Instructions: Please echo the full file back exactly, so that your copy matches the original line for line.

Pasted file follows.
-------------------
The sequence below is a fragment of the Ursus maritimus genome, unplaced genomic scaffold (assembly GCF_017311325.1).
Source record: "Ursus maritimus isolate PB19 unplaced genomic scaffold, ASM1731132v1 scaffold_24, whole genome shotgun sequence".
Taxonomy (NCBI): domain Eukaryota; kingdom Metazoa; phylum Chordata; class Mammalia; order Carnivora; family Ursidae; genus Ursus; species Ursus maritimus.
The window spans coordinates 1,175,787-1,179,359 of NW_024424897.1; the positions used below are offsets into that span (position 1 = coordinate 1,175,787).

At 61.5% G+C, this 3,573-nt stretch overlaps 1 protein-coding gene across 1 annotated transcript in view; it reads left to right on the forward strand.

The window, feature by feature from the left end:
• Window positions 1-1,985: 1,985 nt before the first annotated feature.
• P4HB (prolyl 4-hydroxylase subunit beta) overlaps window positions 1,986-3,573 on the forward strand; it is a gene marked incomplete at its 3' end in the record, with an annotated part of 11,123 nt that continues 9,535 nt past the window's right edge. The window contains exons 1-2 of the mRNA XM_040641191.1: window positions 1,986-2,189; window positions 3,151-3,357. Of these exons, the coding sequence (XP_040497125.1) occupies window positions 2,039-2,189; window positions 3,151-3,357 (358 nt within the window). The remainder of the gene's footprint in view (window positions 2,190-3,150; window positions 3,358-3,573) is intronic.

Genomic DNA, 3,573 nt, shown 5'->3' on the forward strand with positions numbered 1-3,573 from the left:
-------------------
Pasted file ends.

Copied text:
The sequence below is a fragment of the Ursus maritimus genome, unplaced genomic scaffold (assembly GCF_017311325.1).
Source record: "Ursus maritimus isolate PB19 unplaced genomic scaffold, ASM1731132v1 scaffold_24, whole genome shotgun sequence".
Taxonomy (NCBI): domain Eukaryota; kingdom Metazoa; phylum Chordata; class Mammalia; order Carnivora; family Ursidae; genus Ursus; species Ursus maritimus.
The window spans coordinates 1,175,787-1,179,359 of NW_024424897.1; the positions used below are offsets into that span (position 1 = coordinate 1,175,787).

At 61.5% G+C, this 3,573-nt stretch overlaps 1 protein-coding gene across 1 annotated transcript in view; it reads left to right on the forward strand.

The window, feature by feature from the left end:
• Window positions 1-1,985: 1,985 nt before the first annotated feature.
• P4HB (prolyl 4-hydroxylase subunit beta) overlaps window positions 1,986-3,573 on the forward strand; it is a gene marked incomplete at its 3' end in the record, with an annotated part of 11,123 nt that continues 9,535 nt past the window's right edge. The window contains exons 1-2 of the mRNA XM_040641191.1: window positions 1,986-2,189; window positions 3,151-3,357. Of these exons, the coding sequence (XP_040497125.1) occupies window positions 2,039-2,189; window positions 3,151-3,357 (358 nt within the window). The remainder of the gene's footprint in view (window positions 2,190-3,150; window positions 3,358-3,573) is intronic.

Genomic DNA, 3,573 nt, shown 5'->3' on the forward strand with positions numbered 1-3,573 from the left: